Julia Kavanagh was a popular and internationally published writer of the mid-nineteenth century whose collective body of work included fiction, biography, critical studies of French and English women writers, and travel writing. This critically engaged study presents her as a significant but neglected writer and returns her to her proper place in the history of women's writing. Through an examination of Kavanagh's work, letters and official documents, it paints a portrait of a woman who achieved not simply a necessary economic independence, but a means through which she could voice the convictions of her sexual politics in her work. The study addresses the current enthusiasm for the reclamation of neglected women writers, and also brings to light material that might otherwise have remained unknown to the specialist.
Aesthetic politics: staging the wound
An art is emancipated and emancipating when it renounces the authority of the imposed message, the target audience, and the univocal mode
of emancipating the world, when, in other words, it stops wanting to
emancipate us. (Rancière, 2007: 258)
One of the great unresolved mysteries of Genet’s career is his steadfast
refusal to admit that his plays are politically motivated, even though
they deal with some of the most inflammatory political material staged
in modern theatre. In broad terms, Genet
Jean Genet has long been regarded as one of the most influential artists of the twentieth century. Since the publication of Jean-Paul Sartre's existential biography Saint Genet: Actor and Martyr in 1952, his writing has attracted the attention of leading French thinkers and philosophers. In the UK and US, his work has played a major role in the development of queer and feminist studies, where his representation of sexuality and gender continues to provoke controversy. This book aims to argue for Genet's influence once again, but it does so by focusing uniquely on the politics of his late theatre. The first part of the book explores the relationship between politics and aesthetics in Genet's theatre and political writing in the period 1955 to 1986. The second part focuses on the spatial politics of The Balcony, The Blacks and The Screens by historicising them within the processes of modernisation and decolonisation in France of the 1950s and 1960s. The third part of the book analyses how Genet's radical spatiality works in practice by interviewing key contemporary practitioners, Lluís Pasqual, JoAnne Akalaitis, and Ultz and Excalibah. The rationale behind these interviews is to find a way of merging past and present. The rationale so explores why Genet's late theatre, although firmly rooted within its own political and historical landscape, retains its relevance for practitioners working within different geographical and historical contexts today.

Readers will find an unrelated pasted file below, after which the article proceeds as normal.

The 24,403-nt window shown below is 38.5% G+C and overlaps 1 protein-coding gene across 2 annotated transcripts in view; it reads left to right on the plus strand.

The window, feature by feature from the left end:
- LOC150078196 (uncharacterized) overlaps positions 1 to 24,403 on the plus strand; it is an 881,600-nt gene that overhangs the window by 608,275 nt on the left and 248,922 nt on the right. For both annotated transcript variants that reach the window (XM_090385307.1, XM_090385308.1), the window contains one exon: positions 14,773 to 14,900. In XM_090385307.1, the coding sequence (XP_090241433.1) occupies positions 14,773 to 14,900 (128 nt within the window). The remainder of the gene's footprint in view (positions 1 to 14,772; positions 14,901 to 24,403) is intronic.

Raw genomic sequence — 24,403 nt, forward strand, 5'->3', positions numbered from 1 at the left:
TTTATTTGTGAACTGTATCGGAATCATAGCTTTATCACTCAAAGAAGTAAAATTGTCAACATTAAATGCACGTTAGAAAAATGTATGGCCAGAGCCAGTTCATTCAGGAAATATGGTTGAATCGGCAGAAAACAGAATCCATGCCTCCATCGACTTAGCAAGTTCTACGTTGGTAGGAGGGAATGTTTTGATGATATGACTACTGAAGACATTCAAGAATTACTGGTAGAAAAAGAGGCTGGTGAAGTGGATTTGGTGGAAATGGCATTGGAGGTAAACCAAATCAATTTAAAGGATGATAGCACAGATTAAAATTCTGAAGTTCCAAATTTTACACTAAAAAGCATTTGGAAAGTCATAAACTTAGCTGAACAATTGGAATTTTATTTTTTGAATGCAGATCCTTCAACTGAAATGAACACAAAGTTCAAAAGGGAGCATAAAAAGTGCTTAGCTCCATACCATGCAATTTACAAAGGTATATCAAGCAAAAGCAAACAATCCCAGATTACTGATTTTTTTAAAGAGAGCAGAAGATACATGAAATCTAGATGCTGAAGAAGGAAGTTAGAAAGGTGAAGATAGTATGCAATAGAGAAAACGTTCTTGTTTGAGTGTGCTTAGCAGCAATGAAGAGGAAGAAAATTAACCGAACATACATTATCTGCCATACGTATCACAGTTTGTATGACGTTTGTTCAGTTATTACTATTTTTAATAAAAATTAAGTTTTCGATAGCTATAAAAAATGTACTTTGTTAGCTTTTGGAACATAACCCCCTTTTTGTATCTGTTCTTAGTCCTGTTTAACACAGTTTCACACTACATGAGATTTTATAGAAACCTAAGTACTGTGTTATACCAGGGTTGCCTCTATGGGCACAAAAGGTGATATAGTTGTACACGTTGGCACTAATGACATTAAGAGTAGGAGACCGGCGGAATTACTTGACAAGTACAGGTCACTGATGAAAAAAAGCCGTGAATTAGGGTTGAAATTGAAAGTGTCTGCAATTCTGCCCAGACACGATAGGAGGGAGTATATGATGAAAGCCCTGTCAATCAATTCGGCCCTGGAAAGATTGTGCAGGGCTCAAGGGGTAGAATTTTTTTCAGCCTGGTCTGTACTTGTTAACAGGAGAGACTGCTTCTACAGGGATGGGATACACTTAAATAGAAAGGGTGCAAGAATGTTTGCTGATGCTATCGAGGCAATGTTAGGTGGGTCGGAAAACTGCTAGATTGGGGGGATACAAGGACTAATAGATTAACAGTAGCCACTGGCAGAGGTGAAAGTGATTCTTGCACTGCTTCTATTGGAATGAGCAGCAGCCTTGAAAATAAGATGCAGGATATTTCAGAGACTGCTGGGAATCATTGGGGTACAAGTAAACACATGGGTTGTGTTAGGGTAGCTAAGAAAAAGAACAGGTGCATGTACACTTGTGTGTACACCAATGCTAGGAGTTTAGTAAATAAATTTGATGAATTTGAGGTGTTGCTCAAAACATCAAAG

The politics of Middle English parables examines the dynamic intersection of fiction, theology, and social practice in translated Gospel stories. Parables occupy a prominent place in Middle English literature, appearing in dream visions and story collections as well as in lives of Christ and devotional treatises. While most scholarship approaches these scriptural stories as stable vehicles of Christian teachings, this book characterises Gospel parables as ambiguous, riddling stories that invited audience interpretation and inspired the construction of new, culturally inflected narratives. In parables related to labour, social inequality, charity, and penance, the book locates a creative theological discourse through which writers reconstructed scriptural stories and, in doing so, attempted to shape Christian belief and practice. Analysis of these diverse retellings reveals not what a given parable meant in a definitive sense but rather how Middle English parables inscribe the ideologies, power structures, and cultural debates of late medieval Christianity.